University of Vermont
Co-Authors: W. B. Bowden, K. L. Underwood, and E. D. Roy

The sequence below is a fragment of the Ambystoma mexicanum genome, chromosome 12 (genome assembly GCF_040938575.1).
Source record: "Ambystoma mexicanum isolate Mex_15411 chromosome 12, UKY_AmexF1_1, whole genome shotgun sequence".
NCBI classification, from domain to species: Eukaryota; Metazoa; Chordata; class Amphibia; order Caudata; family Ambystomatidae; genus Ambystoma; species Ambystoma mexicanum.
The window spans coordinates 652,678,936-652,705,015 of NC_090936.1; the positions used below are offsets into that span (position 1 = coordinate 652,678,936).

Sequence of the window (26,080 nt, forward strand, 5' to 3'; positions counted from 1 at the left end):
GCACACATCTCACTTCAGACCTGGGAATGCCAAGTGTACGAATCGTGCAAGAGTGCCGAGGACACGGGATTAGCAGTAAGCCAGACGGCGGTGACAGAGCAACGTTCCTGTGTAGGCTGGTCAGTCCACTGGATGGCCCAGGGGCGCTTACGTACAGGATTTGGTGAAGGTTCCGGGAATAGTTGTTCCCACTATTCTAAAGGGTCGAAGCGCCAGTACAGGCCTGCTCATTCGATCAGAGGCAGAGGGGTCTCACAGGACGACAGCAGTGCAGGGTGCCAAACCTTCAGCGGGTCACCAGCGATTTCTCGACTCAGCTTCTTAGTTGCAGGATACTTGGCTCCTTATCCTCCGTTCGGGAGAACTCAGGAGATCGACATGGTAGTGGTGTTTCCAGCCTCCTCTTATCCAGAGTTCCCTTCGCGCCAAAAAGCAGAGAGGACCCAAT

The contribution of riparian wetland restoration to meeting phosphorus (P) load reductions in agricultural watersheds is uncertain, as many potential restoration sites overlay former agricultural soils that can contain legacy P. Hydrologic changes associated with restoration can potentially mobilize legacy soil P as soluble reactive P (SRP), decreasing net P retention efficiency. However, understanding of the general magnitude of SRP release versus retention of sediment-bound P during flooding remains very limited, as do the spatial and temporal dimensions of SRP release. We are using a multi-scale approach to develop indices of potential SRP loss risk. This is part of a broader research project focused on P dynamics in restored riparian wetlands in the Vermont portion of the Lake Champlain Basin. To date, we have conducted laboratory experiments using intact cores from 14 sites, from which we observed SRP release rates that span two orders of magnitude, with corresponding equilibrium SRP concentrations ranging from 0.01 to 1 mg P L-1. We are still evaluating possible predictors for intact core SRP flux, but preliminary results indicate that soil characteristics and landscape metrics are both important. Ongoing work includes additional intact core experiments and complementary field monitoring of P dynamics, as well as model development and simulations to determine the time horizon of legacy P impacts. Our ultimate goal is to inform site selection and design for riparian wetland restoration projects in Vermont so that P retention benefits are increased.